on October 10, 2008
This camera hits all of the sweet spots for those wanting a powerful, small "point and shoot" camera with excellent speed and picture quality. What sets it apart from other cameras in this category is the wide angle lens. You can fit more into the picture especially group shots and landscapes. Also, because of the wide lens, you can zoom in on your shots without cutting off objects or people on the edges. Most other ultra compact cameras do not have this feature. I have used Canon's other wide angle compact - the SD870IS and loved it. This newer model adds many upgrades to that model: 10 megapixels, fast and powerful Digic 4 processor, motion detection, 4x optical zoom, intelligent contrast, self timer with face detection, and a smaller size for pocketability. Even though it is an excellent "point & shoot" it is also feature packed and can be adjusted manually with many different options and settings if you want.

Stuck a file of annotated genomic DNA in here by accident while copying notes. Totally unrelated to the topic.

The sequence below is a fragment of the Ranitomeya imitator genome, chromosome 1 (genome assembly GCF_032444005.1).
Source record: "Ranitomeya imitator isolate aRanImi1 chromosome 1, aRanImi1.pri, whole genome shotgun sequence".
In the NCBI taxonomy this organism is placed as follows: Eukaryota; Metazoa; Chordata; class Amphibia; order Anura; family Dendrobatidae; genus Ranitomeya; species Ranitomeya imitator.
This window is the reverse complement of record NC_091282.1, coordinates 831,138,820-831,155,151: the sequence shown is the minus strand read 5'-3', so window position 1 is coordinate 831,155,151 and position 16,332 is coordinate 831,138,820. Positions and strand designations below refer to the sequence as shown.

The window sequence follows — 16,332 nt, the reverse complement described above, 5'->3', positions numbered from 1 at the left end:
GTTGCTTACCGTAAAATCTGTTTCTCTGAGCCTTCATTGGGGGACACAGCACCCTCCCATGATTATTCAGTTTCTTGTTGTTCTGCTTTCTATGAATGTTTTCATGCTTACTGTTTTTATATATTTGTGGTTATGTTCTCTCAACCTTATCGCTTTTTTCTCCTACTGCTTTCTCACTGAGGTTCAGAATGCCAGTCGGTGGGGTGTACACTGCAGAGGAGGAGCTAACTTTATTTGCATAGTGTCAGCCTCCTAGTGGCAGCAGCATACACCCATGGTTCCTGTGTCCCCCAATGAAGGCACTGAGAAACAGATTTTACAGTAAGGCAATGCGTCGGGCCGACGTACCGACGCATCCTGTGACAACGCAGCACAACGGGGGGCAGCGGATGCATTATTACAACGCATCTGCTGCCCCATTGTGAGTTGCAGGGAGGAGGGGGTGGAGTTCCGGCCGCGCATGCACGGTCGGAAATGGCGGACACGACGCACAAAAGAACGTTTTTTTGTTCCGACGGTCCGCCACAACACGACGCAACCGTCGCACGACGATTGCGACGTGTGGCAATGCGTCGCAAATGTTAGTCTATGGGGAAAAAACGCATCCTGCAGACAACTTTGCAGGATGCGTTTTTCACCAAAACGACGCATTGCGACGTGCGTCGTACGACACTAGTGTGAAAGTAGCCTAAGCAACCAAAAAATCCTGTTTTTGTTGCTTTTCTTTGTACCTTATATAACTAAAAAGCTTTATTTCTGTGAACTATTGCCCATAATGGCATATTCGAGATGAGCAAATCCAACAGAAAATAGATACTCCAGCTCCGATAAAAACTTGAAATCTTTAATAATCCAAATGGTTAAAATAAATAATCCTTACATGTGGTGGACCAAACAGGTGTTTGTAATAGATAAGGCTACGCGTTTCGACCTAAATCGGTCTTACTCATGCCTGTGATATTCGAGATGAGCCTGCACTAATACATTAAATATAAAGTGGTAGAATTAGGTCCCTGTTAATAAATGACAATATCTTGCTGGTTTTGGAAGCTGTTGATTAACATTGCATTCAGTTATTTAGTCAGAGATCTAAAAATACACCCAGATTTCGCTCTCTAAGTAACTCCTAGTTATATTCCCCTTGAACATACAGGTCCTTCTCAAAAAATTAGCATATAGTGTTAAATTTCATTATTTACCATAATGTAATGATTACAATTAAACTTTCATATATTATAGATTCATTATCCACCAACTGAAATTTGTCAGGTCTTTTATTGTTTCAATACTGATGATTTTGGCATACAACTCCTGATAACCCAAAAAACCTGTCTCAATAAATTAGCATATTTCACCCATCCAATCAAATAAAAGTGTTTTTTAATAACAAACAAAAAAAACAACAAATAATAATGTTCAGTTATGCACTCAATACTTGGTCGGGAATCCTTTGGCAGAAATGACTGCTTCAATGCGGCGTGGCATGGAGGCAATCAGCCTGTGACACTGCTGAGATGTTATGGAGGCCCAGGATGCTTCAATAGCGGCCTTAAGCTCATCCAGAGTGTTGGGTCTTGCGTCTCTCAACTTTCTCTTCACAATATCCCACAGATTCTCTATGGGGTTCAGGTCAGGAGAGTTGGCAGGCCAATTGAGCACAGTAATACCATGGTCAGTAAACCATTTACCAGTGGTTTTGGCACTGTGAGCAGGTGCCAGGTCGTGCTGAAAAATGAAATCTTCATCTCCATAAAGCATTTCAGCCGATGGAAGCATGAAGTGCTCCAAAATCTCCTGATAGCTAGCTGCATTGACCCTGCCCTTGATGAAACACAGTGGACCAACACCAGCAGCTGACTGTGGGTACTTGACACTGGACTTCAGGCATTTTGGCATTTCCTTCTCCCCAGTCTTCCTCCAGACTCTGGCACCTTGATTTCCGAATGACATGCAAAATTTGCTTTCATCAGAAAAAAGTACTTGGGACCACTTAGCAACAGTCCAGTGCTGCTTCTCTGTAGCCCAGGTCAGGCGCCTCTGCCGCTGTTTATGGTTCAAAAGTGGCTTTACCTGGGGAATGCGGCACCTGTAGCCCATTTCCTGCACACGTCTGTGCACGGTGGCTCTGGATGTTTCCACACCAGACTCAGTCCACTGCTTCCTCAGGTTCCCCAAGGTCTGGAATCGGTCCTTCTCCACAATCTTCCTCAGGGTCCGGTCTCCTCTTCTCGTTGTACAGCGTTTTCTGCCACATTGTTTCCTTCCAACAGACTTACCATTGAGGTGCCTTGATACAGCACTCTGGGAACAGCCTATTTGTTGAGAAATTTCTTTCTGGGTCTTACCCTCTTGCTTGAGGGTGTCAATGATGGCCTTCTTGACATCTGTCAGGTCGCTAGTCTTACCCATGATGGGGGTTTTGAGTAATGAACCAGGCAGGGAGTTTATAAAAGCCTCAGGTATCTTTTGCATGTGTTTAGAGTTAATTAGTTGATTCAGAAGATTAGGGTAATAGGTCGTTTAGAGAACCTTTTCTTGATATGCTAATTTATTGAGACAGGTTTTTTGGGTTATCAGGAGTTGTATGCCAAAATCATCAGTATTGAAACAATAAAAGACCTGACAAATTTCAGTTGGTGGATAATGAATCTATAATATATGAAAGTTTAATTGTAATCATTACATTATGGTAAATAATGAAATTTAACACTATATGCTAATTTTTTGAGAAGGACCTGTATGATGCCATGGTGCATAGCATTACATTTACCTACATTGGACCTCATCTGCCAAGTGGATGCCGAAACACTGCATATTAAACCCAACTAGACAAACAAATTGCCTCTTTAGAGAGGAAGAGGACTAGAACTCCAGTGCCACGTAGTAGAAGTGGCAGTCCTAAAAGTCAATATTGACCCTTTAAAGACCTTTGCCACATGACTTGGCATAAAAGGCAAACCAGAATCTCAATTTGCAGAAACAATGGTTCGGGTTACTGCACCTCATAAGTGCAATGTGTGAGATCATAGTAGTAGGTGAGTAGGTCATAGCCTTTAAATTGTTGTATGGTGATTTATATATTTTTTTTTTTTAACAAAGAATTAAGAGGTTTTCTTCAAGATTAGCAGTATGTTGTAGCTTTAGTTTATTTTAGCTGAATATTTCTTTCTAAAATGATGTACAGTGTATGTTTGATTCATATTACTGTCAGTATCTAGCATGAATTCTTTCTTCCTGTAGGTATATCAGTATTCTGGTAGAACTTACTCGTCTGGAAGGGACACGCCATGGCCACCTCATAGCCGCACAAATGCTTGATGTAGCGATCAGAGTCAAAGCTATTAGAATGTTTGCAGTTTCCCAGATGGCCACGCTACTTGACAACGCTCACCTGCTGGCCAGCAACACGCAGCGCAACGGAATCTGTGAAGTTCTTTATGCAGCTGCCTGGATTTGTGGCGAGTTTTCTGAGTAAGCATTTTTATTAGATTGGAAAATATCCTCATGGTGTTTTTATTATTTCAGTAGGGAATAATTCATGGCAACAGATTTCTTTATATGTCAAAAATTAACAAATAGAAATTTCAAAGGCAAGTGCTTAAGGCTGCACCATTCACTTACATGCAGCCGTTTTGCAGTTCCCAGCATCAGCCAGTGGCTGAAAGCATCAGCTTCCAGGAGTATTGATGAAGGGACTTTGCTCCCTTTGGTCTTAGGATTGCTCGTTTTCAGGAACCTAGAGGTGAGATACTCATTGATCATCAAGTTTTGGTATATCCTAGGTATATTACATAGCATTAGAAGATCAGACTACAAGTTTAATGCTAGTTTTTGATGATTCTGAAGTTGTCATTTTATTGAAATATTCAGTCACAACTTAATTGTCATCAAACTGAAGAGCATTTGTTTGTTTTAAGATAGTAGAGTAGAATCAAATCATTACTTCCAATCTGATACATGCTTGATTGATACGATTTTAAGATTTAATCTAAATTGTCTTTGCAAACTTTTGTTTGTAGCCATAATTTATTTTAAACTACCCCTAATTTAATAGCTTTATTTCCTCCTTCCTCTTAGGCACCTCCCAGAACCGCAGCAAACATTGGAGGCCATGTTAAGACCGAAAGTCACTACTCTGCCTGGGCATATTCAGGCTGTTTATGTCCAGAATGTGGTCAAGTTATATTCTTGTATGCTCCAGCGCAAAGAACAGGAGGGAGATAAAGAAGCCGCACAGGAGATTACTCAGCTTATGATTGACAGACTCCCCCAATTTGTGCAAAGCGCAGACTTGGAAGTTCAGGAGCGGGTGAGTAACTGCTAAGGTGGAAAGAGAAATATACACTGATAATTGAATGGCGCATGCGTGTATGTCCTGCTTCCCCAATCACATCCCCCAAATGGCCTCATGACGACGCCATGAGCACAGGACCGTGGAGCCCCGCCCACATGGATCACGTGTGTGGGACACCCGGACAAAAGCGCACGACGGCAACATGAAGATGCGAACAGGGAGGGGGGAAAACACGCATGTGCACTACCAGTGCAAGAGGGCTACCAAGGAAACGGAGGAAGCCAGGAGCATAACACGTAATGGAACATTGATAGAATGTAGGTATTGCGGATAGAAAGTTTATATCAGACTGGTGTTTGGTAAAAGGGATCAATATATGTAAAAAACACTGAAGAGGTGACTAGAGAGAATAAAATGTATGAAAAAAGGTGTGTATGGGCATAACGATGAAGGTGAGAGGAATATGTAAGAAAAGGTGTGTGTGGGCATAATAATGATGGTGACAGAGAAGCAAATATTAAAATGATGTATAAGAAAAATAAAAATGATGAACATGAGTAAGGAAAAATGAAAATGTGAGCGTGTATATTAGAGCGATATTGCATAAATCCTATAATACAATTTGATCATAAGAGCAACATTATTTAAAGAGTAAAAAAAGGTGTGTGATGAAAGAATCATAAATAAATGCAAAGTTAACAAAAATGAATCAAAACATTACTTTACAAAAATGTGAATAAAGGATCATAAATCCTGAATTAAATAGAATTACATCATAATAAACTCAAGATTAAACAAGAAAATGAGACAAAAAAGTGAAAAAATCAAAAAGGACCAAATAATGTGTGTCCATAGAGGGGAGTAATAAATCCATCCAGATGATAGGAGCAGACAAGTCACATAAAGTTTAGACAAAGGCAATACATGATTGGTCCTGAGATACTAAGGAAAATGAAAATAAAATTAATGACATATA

Things to look for in any camera in the compact/ultra compact category:
- Picture quality, of course
- Image stabilization so shaky hands don't ruin the shot
- Fast shutter lag times and shot to shot times
- Face detection software
- Good OPTICAL zoom (not just digital zoom)
- Great battery life
- Large LCD screen
- Adequate megapixels to enlarge and crop your images when needed. Also to print larger sized photos.

This camera has all of the above.

Wide angle lens
Excellent picture quality
10 megapixels
Image Stabilization
Face detection and a self timer with face detection
Ultra compact
Fast Digic 4 processor - Almost instant start-up & fast shot to shot
4x optical zoom and 4x digital zoom